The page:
Standard Valuation Methods for M&As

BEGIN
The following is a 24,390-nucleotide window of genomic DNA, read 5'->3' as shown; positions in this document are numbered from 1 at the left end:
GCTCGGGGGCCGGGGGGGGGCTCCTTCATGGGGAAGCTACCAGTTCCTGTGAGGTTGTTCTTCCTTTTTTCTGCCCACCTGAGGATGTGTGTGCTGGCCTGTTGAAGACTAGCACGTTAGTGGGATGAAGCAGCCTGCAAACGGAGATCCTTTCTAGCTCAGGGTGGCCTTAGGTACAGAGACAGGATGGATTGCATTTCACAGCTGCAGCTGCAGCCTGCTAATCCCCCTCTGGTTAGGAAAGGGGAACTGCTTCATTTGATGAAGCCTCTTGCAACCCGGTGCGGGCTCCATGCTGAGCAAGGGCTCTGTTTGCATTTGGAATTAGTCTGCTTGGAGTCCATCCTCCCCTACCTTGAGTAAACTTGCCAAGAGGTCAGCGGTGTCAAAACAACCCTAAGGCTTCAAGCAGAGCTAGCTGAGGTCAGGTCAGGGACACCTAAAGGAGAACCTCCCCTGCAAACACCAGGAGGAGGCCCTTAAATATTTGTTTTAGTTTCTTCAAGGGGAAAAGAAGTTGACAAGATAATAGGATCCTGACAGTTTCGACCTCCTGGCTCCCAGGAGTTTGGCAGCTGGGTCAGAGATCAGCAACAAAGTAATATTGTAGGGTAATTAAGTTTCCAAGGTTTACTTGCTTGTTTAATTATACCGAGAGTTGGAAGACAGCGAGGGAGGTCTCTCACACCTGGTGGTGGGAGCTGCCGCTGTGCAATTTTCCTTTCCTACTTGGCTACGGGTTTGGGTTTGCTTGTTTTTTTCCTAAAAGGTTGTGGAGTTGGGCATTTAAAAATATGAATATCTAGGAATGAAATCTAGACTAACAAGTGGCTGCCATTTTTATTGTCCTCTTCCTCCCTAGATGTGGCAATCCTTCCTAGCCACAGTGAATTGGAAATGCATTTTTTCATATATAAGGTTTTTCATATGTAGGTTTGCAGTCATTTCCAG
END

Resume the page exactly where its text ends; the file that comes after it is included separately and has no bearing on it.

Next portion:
Understanding the mechanisms of company valuation is indispensable for anyone involved in corporate finance, especially those dealing with capital restructuring. Generally speaking, a company's value differs among buyers and it may also differ for the buyer and the seller. Value should not be confused with price, which is the amount agreed between a buyer and a seller. Differing values for a specific company may occur for many reasons. For example, a large, technologically advanced foreign company wants to buy a well-known national company to gain entry into the local market, using the reputation of the local brand. In this case, the foreign buyer may only value the brand but not the physical assets (e.g., plant and machinery) because the buyer already has more advanced assets. However, the seller may give a high value to its material resources because such resources enable the firm to continue producing. From the buyer's viewpoint, the basic aim is to determine the maximum value it is willing to pay for the company. From the seller's viewpoint, the aim is to ascertain the minimum value it is willing to accept. The buyer and seller take these figures into a negotiation and often agree on a price somewhere between the two extremes. Potential bidders may assign different values to a company due to economies of scale, economies of scope, or ...